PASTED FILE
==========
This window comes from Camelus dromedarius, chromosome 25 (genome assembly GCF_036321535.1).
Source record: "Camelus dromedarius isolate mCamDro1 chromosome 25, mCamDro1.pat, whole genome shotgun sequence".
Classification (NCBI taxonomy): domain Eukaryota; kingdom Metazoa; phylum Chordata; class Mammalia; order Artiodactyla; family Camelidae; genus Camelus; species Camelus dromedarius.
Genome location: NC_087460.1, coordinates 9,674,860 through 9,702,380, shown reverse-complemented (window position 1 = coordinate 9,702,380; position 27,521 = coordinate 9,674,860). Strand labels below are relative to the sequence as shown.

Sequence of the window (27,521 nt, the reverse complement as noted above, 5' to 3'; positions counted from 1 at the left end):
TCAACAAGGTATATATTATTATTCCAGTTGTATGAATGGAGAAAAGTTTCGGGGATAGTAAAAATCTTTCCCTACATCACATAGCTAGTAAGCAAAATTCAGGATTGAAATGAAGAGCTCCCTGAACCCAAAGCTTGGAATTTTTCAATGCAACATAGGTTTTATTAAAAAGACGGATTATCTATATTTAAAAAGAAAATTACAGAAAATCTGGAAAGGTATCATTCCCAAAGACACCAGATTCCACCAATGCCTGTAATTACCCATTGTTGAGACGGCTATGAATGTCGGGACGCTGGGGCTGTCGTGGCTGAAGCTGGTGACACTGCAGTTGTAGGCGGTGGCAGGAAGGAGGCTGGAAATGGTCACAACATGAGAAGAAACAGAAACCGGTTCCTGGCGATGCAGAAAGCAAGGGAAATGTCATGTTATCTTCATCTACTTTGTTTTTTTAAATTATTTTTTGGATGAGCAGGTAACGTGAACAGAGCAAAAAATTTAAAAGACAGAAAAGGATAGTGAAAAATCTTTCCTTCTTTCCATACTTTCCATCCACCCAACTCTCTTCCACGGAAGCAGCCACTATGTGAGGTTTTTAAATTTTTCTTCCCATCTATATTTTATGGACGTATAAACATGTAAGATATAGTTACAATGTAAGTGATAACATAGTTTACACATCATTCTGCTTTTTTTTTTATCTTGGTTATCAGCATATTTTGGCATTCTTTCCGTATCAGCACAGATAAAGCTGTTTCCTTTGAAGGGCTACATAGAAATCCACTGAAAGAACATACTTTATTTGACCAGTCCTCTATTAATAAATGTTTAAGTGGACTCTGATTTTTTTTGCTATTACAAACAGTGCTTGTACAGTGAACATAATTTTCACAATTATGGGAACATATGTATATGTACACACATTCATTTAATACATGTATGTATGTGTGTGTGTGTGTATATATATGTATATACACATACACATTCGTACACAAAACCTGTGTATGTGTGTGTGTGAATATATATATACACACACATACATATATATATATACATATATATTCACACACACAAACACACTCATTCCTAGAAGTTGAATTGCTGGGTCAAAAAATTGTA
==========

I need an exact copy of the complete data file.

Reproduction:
This window comes from Camelus dromedarius, chromosome 25 (genome assembly GCF_036321535.1).
Source record: "Camelus dromedarius isolate mCamDro1 chromosome 25, mCamDro1.pat, whole genome shotgun sequence".
Classification (NCBI taxonomy): domain Eukaryota; kingdom Metazoa; phylum Chordata; class Mammalia; order Artiodactyla; family Camelidae; genus Camelus; species Camelus dromedarius.
Genome location: NC_087460.1, coordinates 9,674,860 through 9,702,380, shown reverse-complemented (window position 1 = coordinate 9,702,380; position 27,521 = coordinate 9,674,860). Strand labels below are relative to the sequence as shown.

Sequence of the window (27,521 nt, the reverse complement as noted above, 5' to 3'; positions counted from 1 at the left end):
TCAACAAGGTATATATTATTATTCCAGTTGTATGAATGGAGAAAAGTTTCGGGGATAGTAAAAATCTTTCCCTACATCACATAGCTAGTAAGCAAAATTCAGGATTGAAATGAAGAGCTCCCTGAACCCAAAGCTTGGAATTTTTCAATGCAACATAGGTTTTATTAAAAAGACGGATTATCTATATTTAAAAAGAAAATTACAGAAAATCTGGAAAGGTATCATTCCCAAAGACACCAGATTCCACCAATGCCTGTAATTACCCATTGTTGAGACGGCTATGAATGTCGGGACGCTGGGGCTGTCGTGGCTGAAGCTGGTGACACTGCAGTTGTAGGCGGTGGCAGGAAGGAGGCTGGAAATGGTCACAACATGAGAAGAAACAGAAACCGGTTCCTGGCGATGCAGAAAGCAAGGGAAATGTCATGTTATCTTCATCTACTTTGTTTTTTTAAATTATTTTTTGGATGAGCAGGTAACGTGAACAGAGCAAAAAATTTAAAAGACAGAAAAGGATAGTGAAAAATCTTTCCTTCTTTCCATACTTTCCATCCACCCAACTCTCTTCCACGGAAGCAGCCACTATGTGAGGTTTTTAAATTTTTCTTCCCATCTATATTTTATGGACGTATAAACATGTAAGATATAGTTACAATGTAAGTGATAACATAGTTTACACATCATTCTGCTTTTTTTTTTATCTTGGTTATCAGCATATTTTGGCATTCTTTCCGTATCAGCACAGATAAAGCTGTTTCCTTTGAAGGGCTACATAGAAATCCACTGAAAGAACATACTTTATTTGACCAGTCCTCTATTAATAAATGTTTAAGTGGACTCTGATTTTTTTTGCTATTACAAACAGTGCTTGTACAGTGAACATAATTTTCACAATTATGGGAACATATGTATATGTACACACATTCATTTAATACATGTATGTATGTGTGTGTGTGTGTATATATATGTATATACACATACACATTCGTACACAAAACCTGTGTATGTGTGTGTGTGAATATATATATACACACACATACATATATATATATACATATATATTCACACACACAAACACACTCATTCCTAGAAGTTGAATTGCTGGGTCAAAAAATTGTA